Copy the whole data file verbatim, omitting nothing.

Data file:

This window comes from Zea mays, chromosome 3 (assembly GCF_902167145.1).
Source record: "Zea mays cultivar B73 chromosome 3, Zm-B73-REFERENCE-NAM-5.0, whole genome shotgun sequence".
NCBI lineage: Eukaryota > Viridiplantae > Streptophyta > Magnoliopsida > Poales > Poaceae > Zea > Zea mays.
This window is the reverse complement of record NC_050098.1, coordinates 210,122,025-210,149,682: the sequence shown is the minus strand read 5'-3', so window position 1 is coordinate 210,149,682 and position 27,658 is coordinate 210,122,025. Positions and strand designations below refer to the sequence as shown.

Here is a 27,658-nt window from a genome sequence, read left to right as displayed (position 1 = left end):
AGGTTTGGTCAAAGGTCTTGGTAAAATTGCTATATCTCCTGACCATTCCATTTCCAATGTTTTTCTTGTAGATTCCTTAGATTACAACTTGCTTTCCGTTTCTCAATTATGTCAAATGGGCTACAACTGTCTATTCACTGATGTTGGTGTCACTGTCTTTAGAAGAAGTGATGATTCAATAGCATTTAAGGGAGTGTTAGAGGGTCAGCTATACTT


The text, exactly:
This window comes from Zea mays, chromosome 3 (assembly GCF_902167145.1).
Source record: "Zea mays cultivar B73 chromosome 3, Zm-B73-REFERENCE-NAM-5.0, whole genome shotgun sequence".
NCBI lineage: Eukaryota > Viridiplantae > Streptophyta > Magnoliopsida > Poales > Poaceae > Zea > Zea mays.
This window is the reverse complement of record NC_050098.1, coordinates 210,122,025-210,149,682: the sequence shown is the minus strand read 5'-3', so window position 1 is coordinate 210,149,682 and position 27,658 is coordinate 210,122,025. Positions and strand designations below refer to the sequence as shown.

Here is a 27,658-nt window from a genome sequence, read left to right as displayed (position 1 = left end):
AGGTTTGGTCAAAGGTCTTGGTAAAATTGCTATATCTCCTGACCATTCCATTTCCAATGTTTTTCTTGTAGATTCCTTAGATTACAACTTGCTTTCCGTTTCTCAATTATGTCAAATGGGCTACAACTGTCTATTCACTGATGTTGGTGTCACTGTCTTTAGAAGAAGTGATGATTCAATAGCATTTAAGGGAGTGTTAGAGGGTCAGCTATACTT